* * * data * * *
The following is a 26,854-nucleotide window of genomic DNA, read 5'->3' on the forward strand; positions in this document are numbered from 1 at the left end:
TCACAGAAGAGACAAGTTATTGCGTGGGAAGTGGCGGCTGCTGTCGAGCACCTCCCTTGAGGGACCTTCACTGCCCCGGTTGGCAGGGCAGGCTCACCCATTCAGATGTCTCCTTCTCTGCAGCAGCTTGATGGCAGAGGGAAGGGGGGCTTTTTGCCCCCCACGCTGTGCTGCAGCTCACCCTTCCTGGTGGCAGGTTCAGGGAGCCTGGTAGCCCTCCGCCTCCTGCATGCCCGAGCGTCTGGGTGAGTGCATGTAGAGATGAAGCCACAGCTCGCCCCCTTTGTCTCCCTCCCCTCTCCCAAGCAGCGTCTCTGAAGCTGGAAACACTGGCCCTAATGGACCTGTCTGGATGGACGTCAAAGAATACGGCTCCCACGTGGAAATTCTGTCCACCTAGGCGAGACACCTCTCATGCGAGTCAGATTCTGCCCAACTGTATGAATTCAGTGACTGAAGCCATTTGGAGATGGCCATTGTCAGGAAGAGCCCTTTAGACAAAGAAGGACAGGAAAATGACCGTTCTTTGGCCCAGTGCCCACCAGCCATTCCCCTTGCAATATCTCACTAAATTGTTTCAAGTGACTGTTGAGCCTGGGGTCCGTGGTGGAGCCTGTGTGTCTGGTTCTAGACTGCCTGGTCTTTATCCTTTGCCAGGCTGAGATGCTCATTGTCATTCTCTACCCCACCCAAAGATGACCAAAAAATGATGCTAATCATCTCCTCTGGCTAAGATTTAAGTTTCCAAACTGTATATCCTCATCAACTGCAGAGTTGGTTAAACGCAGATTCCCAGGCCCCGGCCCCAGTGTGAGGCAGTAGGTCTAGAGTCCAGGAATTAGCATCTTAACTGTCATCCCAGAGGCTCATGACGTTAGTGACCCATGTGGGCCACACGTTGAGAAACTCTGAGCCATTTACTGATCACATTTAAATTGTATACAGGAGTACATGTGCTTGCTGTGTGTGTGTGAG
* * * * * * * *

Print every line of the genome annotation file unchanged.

The following is a 26,854-nucleotide window of genomic DNA, read 5'->3' on the forward strand; positions in this document are numbered from 1 at the left end:
TCACAGAAGAGACAAGTTATTGCGTGGGAAGTGGCGGCTGCTGTCGAGCACCTCCCTTGAGGGACCTTCACTGCCCCGGTTGGCAGGGCAGGCTCACCCATTCAGATGTCTCCTTCTCTGCAGCAGCTTGATGGCAGAGGGAAGGGGGGCTTTTTGCCCCCCACGCTGTGCTGCAGCTCACCCTTCCTGGTGGCAGGTTCAGGGAGCCTGGTAGCCCTCCGCCTCCTGCATGCCCGAGCGTCTGGGTGAGTGCATGTAGAGATGAAGCCACAGCTCGCCCCCTTTGTCTCCCTCCCCTCTCCCAAGCAGCGTCTCTGAAGCTGGAAACACTGGCCCTAATGGACCTGTCTGGATGGACGTCAAAGAATACGGCTCCCACGTGGAAATTCTGTCCACCTAGGCGAGACACCTCTCATGCGAGTCAGATTCTGCCCAACTGTATGAATTCAGTGACTGAAGCCATTTGGAGATGGCCATTGTCAGGAAGAGCCCTTTAGACAAAGAAGGACAGGAAAATGACCGTTCTTTGGCCCAGTGCCCACCAGCCATTCCCCTTGCAATATCTCACTAAATTGTTTCAAGTGACTGTTGAGCCTGGGGTCCGTGGTGGAGCCTGTGTGTCTGGTTCTAGACTGCCTGGTCTTTATCCTTTGCCAGGCTGAGATGCTCATTGTCATTCTCTACCCCACCCAAAGATGACCAAAAAATGATGCTAATCATCTCCTCTGGCTAAGATTTAAGTTTCCAAACTGTATATCCTCATCAACTGCAGAGTTGGTTAAACGCAGATTCCCAGGCCCCGGCCCCAGTGTGAGGCAGTAGGTCTAGAGTCCAGGAATTAGCATCTTAACTGTCATCCCAGAGGCTCATGACGTTAGTGACCCATGTGGGCCACACGTTGAGAAACTCTGAGCCATTTACTGATCACATTTAAATTGTATACAGGAGTACATGTGCTTGCTGTGTGTGTGTGAG